The administrators love it because it attracts the crowds like bees to a honey pot and thickens the black line under the season’s balance sheet. The second and third principles bedded into the Twenty20 format are: its brevity, its immediacy and its sharing of important roles within its limited context of 20 overs batting and 20 overs per team. The Twenty20 matches rarely extend beyond four hours and provide the ideal framework for a fulfilling afternoon’s sport — both for the player and spectator alike.

In this respect Twenty20 is similar to America’s national sport, baseball, limited as it is to the number of batsmen who can take strike in any one of its 10 innings. The methods of dismissal in baseball and Twenty20 are also similar. The baseball pitcher has to deliver the ball from a mound over a distance of around 60 feet, at a certain height over a plate set in the ground; in Twenty20 the bowler aims at the stumps from creases, marked some 20 metres apart. The points of similarity go on. Batters may be caught or run out in each sport: players rely on umpires for crucial decisions on the bases or at the home plate.

The similarities of the two sports end there. Bats are of different dimensions, shape and of different materials; balls are of different leathers, differently stitched. In baseball, fieldsmen, and backstops wear more protective gear and use mitts to facilitate catching the ball. And importantly the skills of the game diverge. Baseballers are limited to hitting the ball in front of square; but batsmen can strike or deflect the ball in a 360-degree arc around their stumps.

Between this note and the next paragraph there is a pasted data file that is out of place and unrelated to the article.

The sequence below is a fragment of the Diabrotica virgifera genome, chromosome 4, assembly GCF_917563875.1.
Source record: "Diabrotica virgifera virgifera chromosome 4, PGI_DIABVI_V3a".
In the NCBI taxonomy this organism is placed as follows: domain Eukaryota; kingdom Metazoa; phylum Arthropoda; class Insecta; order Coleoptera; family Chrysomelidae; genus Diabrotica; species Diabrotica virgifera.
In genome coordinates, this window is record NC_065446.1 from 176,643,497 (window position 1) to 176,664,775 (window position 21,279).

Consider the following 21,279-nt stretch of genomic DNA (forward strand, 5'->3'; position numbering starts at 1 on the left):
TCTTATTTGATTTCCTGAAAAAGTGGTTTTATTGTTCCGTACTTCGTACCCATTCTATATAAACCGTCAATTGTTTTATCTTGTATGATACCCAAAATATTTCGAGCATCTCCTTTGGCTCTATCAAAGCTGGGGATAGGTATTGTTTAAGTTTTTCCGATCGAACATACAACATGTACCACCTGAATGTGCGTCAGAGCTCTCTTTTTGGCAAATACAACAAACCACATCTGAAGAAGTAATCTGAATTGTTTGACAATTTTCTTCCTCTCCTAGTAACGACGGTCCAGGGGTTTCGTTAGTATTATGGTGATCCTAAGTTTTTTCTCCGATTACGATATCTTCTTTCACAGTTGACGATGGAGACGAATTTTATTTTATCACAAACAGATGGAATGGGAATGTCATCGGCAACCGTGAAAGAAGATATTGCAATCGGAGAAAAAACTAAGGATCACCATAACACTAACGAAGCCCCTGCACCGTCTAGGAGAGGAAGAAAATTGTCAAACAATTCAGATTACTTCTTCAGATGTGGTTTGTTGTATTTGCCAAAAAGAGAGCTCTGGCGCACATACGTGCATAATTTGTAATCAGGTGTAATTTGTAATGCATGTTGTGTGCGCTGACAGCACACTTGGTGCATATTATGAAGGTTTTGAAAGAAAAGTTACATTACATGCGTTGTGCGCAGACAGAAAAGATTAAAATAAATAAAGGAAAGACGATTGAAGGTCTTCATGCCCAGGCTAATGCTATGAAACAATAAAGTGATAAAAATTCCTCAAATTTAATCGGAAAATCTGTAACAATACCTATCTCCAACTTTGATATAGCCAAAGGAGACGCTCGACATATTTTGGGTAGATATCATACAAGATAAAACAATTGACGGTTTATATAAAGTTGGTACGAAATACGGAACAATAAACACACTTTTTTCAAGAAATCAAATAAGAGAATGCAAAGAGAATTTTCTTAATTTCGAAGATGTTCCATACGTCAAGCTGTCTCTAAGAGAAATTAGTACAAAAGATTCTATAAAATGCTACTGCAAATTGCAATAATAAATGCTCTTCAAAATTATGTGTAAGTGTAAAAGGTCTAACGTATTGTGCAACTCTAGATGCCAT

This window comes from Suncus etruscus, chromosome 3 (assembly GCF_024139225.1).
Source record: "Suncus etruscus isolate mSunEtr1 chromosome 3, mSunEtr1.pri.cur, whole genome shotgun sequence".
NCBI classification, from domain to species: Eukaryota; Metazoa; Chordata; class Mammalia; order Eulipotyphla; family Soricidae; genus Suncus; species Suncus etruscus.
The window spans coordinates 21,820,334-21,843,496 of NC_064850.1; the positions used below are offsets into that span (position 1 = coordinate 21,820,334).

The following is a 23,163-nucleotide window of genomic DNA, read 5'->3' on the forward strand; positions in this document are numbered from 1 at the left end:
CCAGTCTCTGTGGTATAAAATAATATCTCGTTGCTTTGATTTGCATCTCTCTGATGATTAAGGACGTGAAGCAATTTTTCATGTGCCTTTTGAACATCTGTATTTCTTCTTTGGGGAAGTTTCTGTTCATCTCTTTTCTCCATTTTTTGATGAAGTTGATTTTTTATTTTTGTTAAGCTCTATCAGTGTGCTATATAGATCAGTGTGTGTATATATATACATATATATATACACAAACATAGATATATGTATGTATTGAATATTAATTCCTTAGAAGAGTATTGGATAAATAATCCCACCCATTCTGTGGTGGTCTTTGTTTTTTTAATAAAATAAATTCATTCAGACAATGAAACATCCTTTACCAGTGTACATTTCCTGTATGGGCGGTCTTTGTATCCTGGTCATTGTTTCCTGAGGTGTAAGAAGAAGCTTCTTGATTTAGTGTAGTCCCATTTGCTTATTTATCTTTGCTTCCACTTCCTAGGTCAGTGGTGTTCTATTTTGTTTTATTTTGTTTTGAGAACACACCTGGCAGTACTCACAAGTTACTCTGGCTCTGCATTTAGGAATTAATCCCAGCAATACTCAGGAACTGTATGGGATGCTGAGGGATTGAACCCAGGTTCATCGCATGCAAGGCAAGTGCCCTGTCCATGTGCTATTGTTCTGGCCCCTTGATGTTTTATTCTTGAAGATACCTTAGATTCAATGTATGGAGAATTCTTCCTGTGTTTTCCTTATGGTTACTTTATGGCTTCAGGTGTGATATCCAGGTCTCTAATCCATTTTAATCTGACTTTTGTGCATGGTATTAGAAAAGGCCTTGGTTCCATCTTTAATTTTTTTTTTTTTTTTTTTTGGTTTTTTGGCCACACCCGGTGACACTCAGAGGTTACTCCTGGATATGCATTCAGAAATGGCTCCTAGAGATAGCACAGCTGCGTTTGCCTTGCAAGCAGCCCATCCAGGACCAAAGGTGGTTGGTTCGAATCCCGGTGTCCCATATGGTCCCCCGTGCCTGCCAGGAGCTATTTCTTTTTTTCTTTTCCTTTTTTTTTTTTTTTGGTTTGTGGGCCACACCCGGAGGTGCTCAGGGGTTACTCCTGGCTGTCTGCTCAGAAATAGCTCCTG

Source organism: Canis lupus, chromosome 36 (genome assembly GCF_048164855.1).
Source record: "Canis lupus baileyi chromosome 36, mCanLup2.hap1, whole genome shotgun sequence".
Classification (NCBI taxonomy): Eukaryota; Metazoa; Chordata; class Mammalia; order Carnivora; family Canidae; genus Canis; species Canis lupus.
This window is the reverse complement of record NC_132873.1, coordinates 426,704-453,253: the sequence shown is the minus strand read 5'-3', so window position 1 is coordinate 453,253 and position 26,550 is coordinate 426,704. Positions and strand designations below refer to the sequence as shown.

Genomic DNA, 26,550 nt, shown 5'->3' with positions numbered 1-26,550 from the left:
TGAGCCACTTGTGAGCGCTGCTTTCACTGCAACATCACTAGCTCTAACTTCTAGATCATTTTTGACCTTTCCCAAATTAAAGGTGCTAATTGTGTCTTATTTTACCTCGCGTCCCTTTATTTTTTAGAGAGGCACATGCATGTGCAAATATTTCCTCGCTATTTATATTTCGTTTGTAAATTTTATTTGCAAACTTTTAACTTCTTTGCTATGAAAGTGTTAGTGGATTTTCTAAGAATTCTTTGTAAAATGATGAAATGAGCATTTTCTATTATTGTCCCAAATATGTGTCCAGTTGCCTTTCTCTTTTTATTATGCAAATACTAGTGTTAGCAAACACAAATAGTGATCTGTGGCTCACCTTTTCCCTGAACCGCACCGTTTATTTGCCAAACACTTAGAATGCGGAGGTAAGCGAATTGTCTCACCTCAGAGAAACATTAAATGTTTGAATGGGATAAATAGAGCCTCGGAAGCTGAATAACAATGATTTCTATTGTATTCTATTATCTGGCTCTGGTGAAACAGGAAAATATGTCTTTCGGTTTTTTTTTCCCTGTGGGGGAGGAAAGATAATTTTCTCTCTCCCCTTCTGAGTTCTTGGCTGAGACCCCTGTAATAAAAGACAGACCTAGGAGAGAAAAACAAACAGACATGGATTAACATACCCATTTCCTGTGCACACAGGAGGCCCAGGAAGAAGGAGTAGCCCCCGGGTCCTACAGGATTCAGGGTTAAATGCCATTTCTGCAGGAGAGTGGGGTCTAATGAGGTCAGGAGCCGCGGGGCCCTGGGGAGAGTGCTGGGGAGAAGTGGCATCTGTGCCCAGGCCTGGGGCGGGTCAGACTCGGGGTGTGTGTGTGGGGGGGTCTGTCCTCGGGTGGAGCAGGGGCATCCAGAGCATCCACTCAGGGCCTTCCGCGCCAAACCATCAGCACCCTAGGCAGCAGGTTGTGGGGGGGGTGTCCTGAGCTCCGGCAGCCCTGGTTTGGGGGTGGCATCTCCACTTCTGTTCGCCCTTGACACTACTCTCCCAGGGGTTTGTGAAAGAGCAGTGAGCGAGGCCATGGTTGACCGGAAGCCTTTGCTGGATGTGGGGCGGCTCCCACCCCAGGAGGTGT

The most telling difference between the two ballistic sports, however, is that the Twenty20 bowler, in delivering the ball to the batsman, is permitted to bounce it in front of the striker. This greatly increases the number of permutations at the disposal of the cricketing bowler, and creates a situation in which his opponent has to play defensively. A bowler for instance can pitch the ball in front of the batter and by imparting spin or cut to it, make it change direction, bounce high or keep low, in order get past the striker. Thus cricket’s bowler has at his disposal a wider repertoire of deliveries such as off and leg-spin, off and leg-cutter, the flipper and top-spinner. The bowler has “57 varieties” at his beck and call. In baseball, the pitcher is reliant on degrees of speed and curve to beat the batter before the ball reaches the batter’s plate.

It is in the relevant simplicity of the American sport that its threat to its summer rival cricket — even of the Twenty20 variety — lies. Thus easy to understand conditions, facilities and laws make the cricket-baseball hybrid of Twenty20 easier to play. There is no need to re-invent the wheel and create complications. I foresee that as the cricketing public becomes more accustomed to the simplest and briefest form of the game, the sport which Don Bradman, Dr. Grace and Ranji once played will become the most accepted face of cricket.